But then typical of this game, a quirk crops up. The Lancastrians win a bonus card which allows a free activation. The Men of Piggy Longton are given this bonus to allow them to turn about and re-face their foe.


Business at the bridge is becoming a bit messy, Lord Trebian is now advancing along the road into an ambush, hemmed in by hedges, with archers up ahead and crossbow armed skirmishers to his left flank.





Trebian (above) gets the first activation card and advances his M-A-A to the enemy archers.





While the billmen (above) following up have to do some fancy footwork to face off against the flanking crossbowmen and suffer a Disarray marker for that manoeuvre.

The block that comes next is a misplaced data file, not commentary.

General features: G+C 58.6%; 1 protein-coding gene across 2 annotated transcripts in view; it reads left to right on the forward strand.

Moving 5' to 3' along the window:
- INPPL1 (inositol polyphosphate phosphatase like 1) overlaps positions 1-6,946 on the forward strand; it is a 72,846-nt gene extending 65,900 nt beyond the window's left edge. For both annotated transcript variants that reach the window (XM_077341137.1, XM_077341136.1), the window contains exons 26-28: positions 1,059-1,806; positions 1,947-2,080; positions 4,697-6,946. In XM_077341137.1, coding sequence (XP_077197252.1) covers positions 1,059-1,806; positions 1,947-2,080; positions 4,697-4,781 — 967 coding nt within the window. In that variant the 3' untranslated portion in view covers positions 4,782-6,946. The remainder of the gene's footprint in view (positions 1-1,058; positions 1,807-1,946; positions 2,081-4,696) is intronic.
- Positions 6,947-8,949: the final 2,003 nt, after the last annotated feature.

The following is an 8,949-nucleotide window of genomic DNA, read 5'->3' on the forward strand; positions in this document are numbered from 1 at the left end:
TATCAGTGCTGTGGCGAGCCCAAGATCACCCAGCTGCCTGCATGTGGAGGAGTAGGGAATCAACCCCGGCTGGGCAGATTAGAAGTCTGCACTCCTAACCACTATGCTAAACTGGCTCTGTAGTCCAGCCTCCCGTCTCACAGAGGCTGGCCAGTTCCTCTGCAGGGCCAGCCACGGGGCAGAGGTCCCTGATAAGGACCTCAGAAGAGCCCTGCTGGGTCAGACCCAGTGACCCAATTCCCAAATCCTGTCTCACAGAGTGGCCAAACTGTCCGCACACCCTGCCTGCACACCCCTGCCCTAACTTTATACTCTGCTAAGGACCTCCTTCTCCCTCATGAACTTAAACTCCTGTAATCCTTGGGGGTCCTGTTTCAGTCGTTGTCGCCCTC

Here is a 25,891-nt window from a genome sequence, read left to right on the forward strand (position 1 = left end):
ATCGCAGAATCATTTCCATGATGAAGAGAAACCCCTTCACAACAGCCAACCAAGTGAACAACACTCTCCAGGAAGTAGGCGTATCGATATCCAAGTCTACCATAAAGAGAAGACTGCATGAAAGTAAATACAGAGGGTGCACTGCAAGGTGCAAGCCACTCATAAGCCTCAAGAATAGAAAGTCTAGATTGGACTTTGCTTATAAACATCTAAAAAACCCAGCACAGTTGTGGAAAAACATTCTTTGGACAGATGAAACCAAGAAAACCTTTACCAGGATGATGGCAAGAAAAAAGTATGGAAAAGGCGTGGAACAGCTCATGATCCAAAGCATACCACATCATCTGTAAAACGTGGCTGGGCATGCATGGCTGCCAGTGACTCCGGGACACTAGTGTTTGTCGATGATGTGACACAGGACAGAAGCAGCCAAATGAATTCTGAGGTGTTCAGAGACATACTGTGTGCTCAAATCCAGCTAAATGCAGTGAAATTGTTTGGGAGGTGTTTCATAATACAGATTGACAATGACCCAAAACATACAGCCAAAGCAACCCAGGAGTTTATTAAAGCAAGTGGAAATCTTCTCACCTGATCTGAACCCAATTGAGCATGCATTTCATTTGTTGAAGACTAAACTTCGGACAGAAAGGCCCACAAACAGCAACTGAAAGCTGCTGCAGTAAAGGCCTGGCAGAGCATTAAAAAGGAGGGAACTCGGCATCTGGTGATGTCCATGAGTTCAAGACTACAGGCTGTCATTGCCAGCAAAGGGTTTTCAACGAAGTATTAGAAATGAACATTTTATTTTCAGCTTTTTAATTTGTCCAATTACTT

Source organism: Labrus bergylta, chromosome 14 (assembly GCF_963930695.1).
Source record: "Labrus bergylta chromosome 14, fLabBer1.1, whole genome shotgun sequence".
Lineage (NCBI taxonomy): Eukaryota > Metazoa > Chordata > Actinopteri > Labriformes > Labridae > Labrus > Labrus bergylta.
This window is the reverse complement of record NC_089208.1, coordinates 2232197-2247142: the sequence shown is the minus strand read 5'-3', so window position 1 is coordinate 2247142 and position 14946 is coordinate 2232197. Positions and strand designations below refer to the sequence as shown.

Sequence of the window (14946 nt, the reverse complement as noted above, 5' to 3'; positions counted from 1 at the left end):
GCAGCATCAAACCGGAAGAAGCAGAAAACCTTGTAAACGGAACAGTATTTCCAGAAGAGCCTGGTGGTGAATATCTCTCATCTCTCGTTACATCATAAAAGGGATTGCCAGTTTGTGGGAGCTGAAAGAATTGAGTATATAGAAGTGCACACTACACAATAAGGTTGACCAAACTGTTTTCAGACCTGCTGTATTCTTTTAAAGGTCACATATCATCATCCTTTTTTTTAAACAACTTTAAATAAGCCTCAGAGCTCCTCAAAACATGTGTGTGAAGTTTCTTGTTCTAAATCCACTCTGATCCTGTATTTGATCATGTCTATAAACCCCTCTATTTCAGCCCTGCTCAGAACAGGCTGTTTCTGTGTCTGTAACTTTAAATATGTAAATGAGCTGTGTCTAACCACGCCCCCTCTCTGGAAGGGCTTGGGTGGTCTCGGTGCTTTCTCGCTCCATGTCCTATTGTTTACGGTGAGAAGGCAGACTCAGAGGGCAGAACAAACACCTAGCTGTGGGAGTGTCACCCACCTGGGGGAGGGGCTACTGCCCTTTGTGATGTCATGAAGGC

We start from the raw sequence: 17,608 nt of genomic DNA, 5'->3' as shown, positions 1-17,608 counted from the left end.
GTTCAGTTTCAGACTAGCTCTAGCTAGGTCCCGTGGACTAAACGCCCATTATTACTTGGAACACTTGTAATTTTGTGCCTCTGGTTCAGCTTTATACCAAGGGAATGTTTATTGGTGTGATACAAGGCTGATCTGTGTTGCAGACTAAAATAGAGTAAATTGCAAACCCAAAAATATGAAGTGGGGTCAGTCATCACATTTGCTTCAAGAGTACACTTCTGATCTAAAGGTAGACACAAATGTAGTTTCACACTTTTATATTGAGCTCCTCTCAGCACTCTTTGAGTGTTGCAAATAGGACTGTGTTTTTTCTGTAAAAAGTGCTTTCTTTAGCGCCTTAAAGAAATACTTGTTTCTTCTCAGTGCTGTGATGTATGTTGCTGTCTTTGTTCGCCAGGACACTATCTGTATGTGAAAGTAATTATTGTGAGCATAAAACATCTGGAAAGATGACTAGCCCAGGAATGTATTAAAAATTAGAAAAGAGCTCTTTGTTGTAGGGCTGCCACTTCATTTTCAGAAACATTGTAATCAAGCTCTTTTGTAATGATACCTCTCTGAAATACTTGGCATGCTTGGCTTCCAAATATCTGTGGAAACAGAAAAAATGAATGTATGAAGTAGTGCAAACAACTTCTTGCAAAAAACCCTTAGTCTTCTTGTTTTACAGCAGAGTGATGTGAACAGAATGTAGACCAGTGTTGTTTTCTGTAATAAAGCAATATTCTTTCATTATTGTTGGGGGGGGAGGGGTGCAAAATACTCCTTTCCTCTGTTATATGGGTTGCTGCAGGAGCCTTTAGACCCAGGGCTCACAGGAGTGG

Trebian’s M-A-A get two actions. He would prefer them to lose their Disarray for one action and then move to contact for the second, but the archers are too far away and it will take two movement actions to reach them, so he abandons the idea of rallying from Disarray and advances to make melee contact with the archers.


The archers would normally dice to see whether they stand or evade, but Staverton is with them, so he can choose. Without some bill support, standing would ultimately be suicidal, so he evades back down the lane, turning into Trotters Lane, putting himself nearer the hamlet and to his detachment of billmen who are guarding the Merchants House ..... but his men pick up another Disarray (now double Disarrayed) and again have their backs to the enemy. For the moment they are safe, but again we are back to who will activate first - this brings some good gaming tension to play.